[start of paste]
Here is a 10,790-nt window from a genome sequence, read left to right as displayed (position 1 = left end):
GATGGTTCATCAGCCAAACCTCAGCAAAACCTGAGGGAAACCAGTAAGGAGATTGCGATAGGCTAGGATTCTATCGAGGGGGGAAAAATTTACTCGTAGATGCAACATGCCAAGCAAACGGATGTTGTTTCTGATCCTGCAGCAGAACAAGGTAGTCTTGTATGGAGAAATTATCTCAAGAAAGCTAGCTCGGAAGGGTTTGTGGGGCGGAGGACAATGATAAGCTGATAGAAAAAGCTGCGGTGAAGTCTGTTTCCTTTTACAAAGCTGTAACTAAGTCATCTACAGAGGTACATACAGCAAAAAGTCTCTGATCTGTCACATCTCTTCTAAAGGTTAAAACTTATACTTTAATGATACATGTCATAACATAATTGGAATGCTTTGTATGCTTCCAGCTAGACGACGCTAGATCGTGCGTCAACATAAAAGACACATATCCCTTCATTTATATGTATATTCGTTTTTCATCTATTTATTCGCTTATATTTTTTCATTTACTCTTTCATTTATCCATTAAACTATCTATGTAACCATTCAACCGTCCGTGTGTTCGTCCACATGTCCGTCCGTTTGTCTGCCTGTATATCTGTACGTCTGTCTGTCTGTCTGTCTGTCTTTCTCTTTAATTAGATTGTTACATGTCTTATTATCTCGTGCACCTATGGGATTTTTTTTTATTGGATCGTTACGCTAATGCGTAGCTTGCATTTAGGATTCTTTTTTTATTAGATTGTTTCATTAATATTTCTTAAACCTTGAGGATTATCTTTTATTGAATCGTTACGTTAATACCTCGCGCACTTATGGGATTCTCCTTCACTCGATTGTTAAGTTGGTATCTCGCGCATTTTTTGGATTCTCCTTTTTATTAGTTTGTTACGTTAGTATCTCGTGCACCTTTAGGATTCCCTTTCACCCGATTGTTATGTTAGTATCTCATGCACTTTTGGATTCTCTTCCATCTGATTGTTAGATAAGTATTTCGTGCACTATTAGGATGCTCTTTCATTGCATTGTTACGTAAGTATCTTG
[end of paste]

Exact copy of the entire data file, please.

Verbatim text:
Here is a 10,790-nt window from a genome sequence, read left to right as displayed (position 1 = left end):
GATGGTTCATCAGCCAAACCTCAGCAAAACCTGAGGGAAACCAGTAAGGAGATTGCGATAGGCTAGGATTCTATCGAGGGGGGAAAAATTTACTCGTAGATGCAACATGCCAAGCAAACGGATGTTGTTTCTGATCCTGCAGCAGAACAAGGTAGTCTTGTATGGAGAAATTATCTCAAGAAAGCTAGCTCGGAAGGGTTTGTGGGGCGGAGGACAATGATAAGCTGATAGAAAAAGCTGCGGTGAAGTCTGTTTCCTTTTACAAAGCTGTAACTAAGTCATCTACAGAGGTACATACAGCAAAAAGTCTCTGATCTGTCACATCTCTTCTAAAGGTTAAAACTTATACTTTAATGATACATGTCATAACATAATTGGAATGCTTTGTATGCTTCCAGCTAGACGACGCTAGATCGTGCGTCAACATAAAAGACACATATCCCTTCATTTATATGTATATTCGTTTTTCATCTATTTATTCGCTTATATTTTTTCATTTACTCTTTCATTTATCCATTAAACTATCTATGTAACCATTCAACCGTCCGTGTGTTCGTCCACATGTCCGTCCGTTTGTCTGCCTGTATATCTGTACGTCTGTCTGTCTGTCTGTCTGTCTTTCTCTTTAATTAGATTGTTACATGTCTTATTATCTCGTGCACCTATGGGATTTTTTTTTATTGGATCGTTACGCTAATGCGTAGCTTGCATTTAGGATTCTTTTTTTATTAGATTGTTTCATTAATATTTCTTAAACCTTGAGGATTATCTTTTATTGAATCGTTACGTTAATACCTCGCGCACTTATGGGATTCTCCTTCACTCGATTGTTAAGTTGGTATCTCGCGCATTTTTTGGATTCTCCTTTTTATTAGTTTGTTACGTTAGTATCTCGTGCACCTTTAGGATTCCCTTTCACCCGATTGTTATGTTAGTATCTCATGCACTTTTGGATTCTCTTCCATCTGATTGTTAGATAAGTATTTCGTGCACTATTAGGATGCTCTTTCATTGCATTGTTACGTAAGTATCTTG